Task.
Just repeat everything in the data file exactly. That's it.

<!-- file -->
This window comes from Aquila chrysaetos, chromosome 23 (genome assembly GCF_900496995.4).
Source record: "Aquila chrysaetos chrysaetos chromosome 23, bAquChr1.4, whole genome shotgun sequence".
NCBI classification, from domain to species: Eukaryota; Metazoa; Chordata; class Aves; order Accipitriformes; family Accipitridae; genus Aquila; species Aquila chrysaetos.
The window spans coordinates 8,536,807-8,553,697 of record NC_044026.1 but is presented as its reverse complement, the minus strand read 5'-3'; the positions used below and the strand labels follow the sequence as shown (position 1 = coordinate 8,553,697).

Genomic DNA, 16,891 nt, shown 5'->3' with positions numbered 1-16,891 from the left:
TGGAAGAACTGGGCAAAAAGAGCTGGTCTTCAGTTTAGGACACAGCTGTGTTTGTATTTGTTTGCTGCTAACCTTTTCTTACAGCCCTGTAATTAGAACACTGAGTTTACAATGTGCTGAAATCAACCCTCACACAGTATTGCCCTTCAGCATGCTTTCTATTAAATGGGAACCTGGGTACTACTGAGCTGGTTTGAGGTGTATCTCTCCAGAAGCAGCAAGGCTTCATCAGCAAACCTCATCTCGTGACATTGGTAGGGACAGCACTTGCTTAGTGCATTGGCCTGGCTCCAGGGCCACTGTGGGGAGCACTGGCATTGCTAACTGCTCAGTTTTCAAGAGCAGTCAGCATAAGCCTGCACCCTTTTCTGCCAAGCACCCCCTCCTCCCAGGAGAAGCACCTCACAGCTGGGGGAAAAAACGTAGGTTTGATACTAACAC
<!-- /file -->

This window comes from Aquila chrysaetos, chromosome 23 (genome assembly GCF_900496995.4).
Source record: "Aquila chrysaetos chrysaetos chromosome 23, bAquChr1.4, whole genome shotgun sequence".
NCBI classification, from domain to species: Eukaryota; Metazoa; Chordata; class Aves; order Accipitriformes; family Accipitridae; genus Aquila; species Aquila chrysaetos.
The window spans coordinates 8,536,807-8,553,697 of record NC_044026.1 but is presented as its reverse complement, the minus strand read 5'-3'; the positions used below and the strand labels follow the sequence as shown (position 1 = coordinate 8,553,697).

Genomic DNA, 16,891 nt, shown 5'->3' with positions numbered 1-16,891 from the left:
TGGAAGAACTGGGCAAAAAGAGCTGGTCTTCAGTTTAGGACACAGCTGTGTTTGTATTTGTTTGCTGCTAACCTTTTCTTACAGCCCTGTAATTAGAACACTGAGTTTACAATGTGCTGAAATCAACCCTCACACAGTATTGCCCTTCAGCATGCTTTCTATTAAATGGGAACCTGGGTACTACTGAGCTGGTTTGAGGTGTATCTCTCCAGAAGCAGCAAGGCTTCATCAGCAAACCTCATCTCGTGACATTGGTAGGGACAGCACTTGCTTAGTGCATTGGCCTGGCTCCAGGGCCACTGTGGGGAGCACTGGCATTGCTAACTGCTCAGTTTTCAAGAGCAGTCAGCATAAGCCTGCACCCTTTTCTGCCAAGCACCCCCTCCTCCCAGGAGAAGCACCTCACAGCTGGGGGAAAAAACGTAGGTTTGATACTAACAC